both experimental and simulated profiles take the form
of an annular vapor distribution. The differences
between the experiment and the simulation for the pure
gasoline case are significantly larger than the variations
between the different gasolineethanol blends.
The variations between experiment and simulation
are much more significant than the variations between

the different simulation cases, suggesting that ethanol


blend does not strongly affect the distribution of vapor
in the nozzle. Furthermore, the distribution of vapor
can be integrated in a plane to determine the total area
ratio occluded by vapor, and by combining this with
the known mass flow rate of fuel (using a turbine flowmeter), the weighted vapor mass flux in the outlet plane
_ v =A)(rv =r), assuming that
can be estimated as m_ v m(A
the slip velocity is not significant. The resulting vapor
flux is shown in Figure 9(b) and agrees well with the
simulation results.

Influence of turbulence modeling


The effect of using LES for turbulence has also been
investigated. In addition to the HRMFoam cavitating
LES, the pure gasoline case has been simulated with a
laminar assumption (phase change, but no turbulence
model) and a single-phase incompressible LES using a
PISO solver (turbulence modeled, but no phase
change). A comparison of the predicted velocity fields
in centerline slices through the nozzle at 1.2 ms after
start of injection is given in Figure 12. The single-phase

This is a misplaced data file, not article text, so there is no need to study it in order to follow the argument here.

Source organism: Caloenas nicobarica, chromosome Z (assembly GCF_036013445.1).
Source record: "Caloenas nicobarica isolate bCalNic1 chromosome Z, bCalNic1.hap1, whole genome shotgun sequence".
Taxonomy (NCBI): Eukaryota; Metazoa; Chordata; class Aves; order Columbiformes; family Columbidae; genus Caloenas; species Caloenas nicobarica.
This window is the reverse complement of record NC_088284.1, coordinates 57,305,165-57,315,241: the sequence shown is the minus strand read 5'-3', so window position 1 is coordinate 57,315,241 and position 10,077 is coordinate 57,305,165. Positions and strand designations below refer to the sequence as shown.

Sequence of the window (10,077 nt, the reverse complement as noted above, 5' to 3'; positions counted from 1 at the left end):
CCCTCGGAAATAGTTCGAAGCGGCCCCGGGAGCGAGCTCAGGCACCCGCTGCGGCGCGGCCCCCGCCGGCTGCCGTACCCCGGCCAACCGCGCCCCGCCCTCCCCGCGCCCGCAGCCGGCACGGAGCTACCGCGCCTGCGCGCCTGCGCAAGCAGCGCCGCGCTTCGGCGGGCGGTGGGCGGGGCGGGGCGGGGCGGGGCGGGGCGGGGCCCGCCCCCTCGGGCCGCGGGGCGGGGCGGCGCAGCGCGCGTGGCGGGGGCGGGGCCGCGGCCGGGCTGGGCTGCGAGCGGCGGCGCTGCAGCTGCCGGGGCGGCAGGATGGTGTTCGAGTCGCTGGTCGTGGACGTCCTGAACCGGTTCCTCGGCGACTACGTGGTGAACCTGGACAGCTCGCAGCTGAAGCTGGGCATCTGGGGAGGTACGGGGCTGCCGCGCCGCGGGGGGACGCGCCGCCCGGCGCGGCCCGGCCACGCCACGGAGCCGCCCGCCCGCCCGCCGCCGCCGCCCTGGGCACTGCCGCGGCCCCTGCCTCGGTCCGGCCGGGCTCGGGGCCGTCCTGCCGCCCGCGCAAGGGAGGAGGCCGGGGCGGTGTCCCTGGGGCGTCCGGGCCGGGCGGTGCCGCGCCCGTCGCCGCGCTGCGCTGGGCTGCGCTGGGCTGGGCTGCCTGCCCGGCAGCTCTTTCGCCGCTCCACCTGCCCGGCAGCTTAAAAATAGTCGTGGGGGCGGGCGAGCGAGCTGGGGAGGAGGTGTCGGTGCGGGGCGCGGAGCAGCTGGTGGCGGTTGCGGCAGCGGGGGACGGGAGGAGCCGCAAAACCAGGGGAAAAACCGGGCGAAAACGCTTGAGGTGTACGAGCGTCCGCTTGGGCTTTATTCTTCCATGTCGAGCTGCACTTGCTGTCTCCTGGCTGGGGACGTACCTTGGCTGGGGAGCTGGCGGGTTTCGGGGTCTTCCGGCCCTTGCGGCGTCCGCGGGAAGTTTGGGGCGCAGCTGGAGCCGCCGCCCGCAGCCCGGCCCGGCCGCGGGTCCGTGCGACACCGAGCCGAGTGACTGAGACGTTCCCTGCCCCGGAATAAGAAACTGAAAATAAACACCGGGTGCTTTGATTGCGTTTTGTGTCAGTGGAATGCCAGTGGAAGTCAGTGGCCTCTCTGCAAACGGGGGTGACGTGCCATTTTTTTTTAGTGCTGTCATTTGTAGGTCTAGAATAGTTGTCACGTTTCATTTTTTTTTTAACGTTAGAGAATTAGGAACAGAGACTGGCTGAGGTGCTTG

solution (Figure 12(a)) has a wide range of turbulent
length scales and a developing boundary layer in the
throat as expected of a turbulent liquid jet. Here, there
is no phase change nonequilibrium to impede turbulent
mixing in the outlet.
The regions of high vapor fraction are also the
regions of greatest shear (i.e. the nozzle throat boundary layer and jet mixing layer). As such, the nonequilibrium between vapor and liquid acts to eliminate most
of the boundary layer momentum deficit in the nozzle
throat and also acts to low-pass filter the smaller scales
of turbulence in the jet mixing layer. Thus, the singlephase model (Figure 12(a)) shows a higher turbulence
intensity than the cavitating cases (Figure 12(b)
and (c)).
It is interesting to note that turbulence in the jet
wake takes longer to develop in the LES case

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Duke et al.

587

Figure 12. Centerline slices of velocity magnitude for E0 (neat


gasoline) at 1.2 ms after start of injection. Contour units are m/
s. (a) Single-phase PISO LES (no phase change); (b) HRM
cavitation model with laminar, unsteady flow; and (c) HRM